Trump's China Tariffs Fuel Fears Of Trade War, Driving Down Stocks

The US will impose 25 percent duties on targeted Chinese products to compensate for the harm caused to the American economy from China's policies, according to a fact sheet released by USTR.

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Trump's China Tariffs Fuel Fears Of Trade War, Driving Down Stocks

As he signed the tariffs order, Donald Trump told reporters, "This is the first of many." (Reuters)

Highlights

  1. US President Donald Trump orders tariffs on Chinese goods
  2. China warns the United States, says "not afraid of a trade war"
  3. Trade war fear sent markets plummeting, Dow Jones dropped almost 3%
President Donald Trump took the biggest economic gamble of his presidency, ordering tariffs on Chinese goods in a move that could escalate already tense trade relations between the world's two biggest economies. Stocks plunged, led by Boeing.

The president instructed U.S. Trade Representative Robert Lighthizer to levy tariffs on at least $50 billion in Chinese imports. Trump signed an executive memo issuing the instructions on Thursday at the White House. Within 15 days, USTR will come up with a proposed list of products that will face higher tariffs.

The prospect of a trade war sent markets plummeting, with the Dow Jones Industrial Average down 724 points, almost 3 percent, its biggest drop in six weeks. Shares in Boeing dropped more than 5 percent.

The US will impose 25 percent duties on targeted Chinese products to compensate for the harm caused to the American economy from China's policies, according to a fact sheet released by USTR. The proposed product list will include items in aerospace, information and communication technology and machinery. USTR will announce the proposed list in the next "several days," according to the fact sheet.

"This has been long in the making," Trump said, adding that the tariffs could affect as much as $60 billion in goods. "We have a tremendous intellectual property theft situation going on" with China affecting hundreds of billions of dollars in trade each year, he said.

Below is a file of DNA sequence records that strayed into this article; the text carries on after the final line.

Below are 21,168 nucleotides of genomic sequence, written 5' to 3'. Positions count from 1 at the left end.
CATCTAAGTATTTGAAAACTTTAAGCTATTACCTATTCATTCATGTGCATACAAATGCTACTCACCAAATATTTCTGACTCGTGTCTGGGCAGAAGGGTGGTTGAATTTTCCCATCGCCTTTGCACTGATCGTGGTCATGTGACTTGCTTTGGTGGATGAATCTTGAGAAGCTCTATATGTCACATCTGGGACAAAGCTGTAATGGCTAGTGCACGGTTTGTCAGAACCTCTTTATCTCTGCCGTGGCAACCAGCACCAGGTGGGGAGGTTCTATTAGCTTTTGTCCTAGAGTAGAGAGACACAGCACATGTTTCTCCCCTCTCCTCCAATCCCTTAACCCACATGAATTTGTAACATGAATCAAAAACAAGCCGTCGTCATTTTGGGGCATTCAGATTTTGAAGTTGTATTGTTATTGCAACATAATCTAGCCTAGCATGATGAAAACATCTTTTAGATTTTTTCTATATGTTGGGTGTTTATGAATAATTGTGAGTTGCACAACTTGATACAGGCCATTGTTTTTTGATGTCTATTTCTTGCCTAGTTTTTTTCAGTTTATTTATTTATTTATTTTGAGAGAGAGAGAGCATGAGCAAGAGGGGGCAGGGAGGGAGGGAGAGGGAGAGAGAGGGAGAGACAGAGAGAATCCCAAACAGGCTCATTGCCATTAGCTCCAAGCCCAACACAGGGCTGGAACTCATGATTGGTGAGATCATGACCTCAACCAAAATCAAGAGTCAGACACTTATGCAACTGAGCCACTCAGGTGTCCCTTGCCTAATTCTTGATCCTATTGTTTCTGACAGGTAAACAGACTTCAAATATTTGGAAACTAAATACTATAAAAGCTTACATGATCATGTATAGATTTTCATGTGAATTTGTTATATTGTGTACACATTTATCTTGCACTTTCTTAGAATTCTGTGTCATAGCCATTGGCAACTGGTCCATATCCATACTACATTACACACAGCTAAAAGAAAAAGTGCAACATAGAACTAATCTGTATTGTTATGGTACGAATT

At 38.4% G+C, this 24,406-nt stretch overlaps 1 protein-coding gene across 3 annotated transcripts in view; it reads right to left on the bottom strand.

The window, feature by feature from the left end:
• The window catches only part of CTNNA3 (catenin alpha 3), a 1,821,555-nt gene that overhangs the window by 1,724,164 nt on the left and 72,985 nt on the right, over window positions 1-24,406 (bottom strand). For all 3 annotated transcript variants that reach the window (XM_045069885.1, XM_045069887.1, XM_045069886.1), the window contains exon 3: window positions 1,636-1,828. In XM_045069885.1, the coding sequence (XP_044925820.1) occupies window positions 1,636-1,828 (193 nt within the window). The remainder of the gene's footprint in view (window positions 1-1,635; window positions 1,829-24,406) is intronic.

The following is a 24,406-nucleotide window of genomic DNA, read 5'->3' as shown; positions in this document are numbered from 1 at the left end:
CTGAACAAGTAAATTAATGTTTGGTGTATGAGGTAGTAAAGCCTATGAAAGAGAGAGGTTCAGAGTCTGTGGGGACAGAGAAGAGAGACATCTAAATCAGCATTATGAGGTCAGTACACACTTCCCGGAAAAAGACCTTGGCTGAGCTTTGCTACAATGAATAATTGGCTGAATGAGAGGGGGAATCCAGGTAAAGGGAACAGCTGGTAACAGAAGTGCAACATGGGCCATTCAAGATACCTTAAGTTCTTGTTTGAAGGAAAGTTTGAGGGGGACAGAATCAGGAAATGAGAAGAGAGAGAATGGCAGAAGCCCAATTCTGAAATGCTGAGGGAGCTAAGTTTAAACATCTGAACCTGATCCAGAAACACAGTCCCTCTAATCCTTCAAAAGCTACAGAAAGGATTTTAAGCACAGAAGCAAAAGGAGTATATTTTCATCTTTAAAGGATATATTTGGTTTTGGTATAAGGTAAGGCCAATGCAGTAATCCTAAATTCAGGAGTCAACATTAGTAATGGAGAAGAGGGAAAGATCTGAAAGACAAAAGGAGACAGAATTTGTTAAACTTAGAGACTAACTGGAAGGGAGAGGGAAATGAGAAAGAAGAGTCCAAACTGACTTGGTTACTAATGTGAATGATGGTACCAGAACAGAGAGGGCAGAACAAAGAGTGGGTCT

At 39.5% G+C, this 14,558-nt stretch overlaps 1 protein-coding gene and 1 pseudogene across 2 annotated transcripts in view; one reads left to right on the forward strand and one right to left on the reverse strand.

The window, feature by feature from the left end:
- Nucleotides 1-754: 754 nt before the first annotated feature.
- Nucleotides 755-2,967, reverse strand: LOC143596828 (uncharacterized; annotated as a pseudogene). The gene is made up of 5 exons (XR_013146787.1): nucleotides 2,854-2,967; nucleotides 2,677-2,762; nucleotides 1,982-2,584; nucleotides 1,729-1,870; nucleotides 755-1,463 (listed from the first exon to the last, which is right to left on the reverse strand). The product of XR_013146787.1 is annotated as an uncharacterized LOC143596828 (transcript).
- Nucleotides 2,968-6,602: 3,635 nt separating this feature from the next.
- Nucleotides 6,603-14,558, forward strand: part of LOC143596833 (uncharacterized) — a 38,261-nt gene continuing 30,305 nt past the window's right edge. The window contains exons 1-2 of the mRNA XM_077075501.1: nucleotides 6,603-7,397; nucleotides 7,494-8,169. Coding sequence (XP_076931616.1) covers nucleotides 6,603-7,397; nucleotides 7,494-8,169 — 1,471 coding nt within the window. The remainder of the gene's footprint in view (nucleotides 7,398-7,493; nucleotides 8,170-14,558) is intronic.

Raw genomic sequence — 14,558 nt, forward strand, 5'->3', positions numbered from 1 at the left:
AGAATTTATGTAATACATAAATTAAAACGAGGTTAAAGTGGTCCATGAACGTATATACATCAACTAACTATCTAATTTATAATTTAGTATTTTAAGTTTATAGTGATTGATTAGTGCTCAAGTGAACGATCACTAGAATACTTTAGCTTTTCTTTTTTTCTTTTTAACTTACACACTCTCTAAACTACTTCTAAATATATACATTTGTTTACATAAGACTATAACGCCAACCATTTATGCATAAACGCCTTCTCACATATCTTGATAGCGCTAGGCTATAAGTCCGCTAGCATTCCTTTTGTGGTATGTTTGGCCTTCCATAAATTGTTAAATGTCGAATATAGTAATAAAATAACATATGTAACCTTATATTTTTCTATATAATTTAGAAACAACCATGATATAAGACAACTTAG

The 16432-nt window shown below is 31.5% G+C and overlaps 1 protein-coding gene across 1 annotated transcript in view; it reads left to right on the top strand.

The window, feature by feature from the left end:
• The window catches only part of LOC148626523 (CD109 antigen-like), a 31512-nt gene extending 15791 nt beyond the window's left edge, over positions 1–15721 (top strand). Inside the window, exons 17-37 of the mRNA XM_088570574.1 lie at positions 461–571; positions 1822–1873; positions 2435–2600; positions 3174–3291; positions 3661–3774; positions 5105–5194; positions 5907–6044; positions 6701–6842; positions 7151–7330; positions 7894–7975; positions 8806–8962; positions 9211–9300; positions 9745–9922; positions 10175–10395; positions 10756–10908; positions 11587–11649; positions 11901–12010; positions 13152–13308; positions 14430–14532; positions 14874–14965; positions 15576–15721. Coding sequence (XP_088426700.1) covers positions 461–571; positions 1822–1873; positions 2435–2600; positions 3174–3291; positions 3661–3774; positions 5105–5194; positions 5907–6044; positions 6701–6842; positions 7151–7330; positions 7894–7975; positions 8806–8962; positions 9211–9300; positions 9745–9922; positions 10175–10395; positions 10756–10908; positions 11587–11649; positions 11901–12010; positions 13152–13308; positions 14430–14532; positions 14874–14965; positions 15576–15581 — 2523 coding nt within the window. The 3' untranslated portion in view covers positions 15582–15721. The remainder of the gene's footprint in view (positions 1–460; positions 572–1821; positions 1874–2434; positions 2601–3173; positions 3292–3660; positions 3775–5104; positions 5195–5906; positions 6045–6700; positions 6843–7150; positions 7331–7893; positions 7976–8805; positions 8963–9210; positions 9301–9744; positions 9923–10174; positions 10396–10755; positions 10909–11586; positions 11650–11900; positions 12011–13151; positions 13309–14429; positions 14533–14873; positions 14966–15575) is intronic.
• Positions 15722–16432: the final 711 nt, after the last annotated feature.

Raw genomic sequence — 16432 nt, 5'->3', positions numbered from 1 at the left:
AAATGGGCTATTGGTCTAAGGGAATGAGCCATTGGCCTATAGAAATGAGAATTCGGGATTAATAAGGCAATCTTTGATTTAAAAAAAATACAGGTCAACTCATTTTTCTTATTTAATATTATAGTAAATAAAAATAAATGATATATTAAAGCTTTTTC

As he signed the tariffs order, Trump told reporters, "This is the first of many."

The move prompted a sharp rebuke from China.

"We don't want a trade war but we are not afraid of it," said China's ambassador to the U.S., Cui Tiankai. "If somebody tries to impose a trade war on us, we will certainly fight back and retaliate. If people want to play tough, we will play tough with them and see who will last longer."

Policymakers worldwide are warning of a brewing trade war that could undermine the broadest global recovery in years. Meanwhile, business groups representing companies ranging from Walmart to Amazon.com are warning U.S. tariffs could raise prices for consumers and sideswipe stock prices.

Even central banks, which normally stay above the fray of trade spats, are weighing in. "A number of participants reported about their conversations with business leaders around the country and reported that trade policy has become a concern," Federal Reserve Chairman Jerome Powell said this week, while cautioning that trade issues haven't changed the Fed's outlook. The Bank of England warned Thursday that increased protectionism could have a "significant negative impact" on global growth.

Trump also directed Treasury Secretary Steven Mnuchin to propose new investment restrictions on Chinese companies within 60 days to safeguard technologies the U.S. views as strategic, said senior White House economic adviser Everett Eissenstat.

The Trump administration is framing the move as a major turning point in U.S.-China relations. It followed a seven-month investigation by USTR into allegations China violates U.S. intellectual property, under the seldom-used section 301 of the 1974 Trade Act. The U.S. concluded China engages in a range of violations, including policies that force American companies to transfer technology and the accessing of trade secrets through hacking, said Eissenstat.

The initial Chinese response may not be as severe as many fear but the conflict could easily escalate, said Robert Manning, an expert on U.S.-China relations at the Atlantic Council in Washington.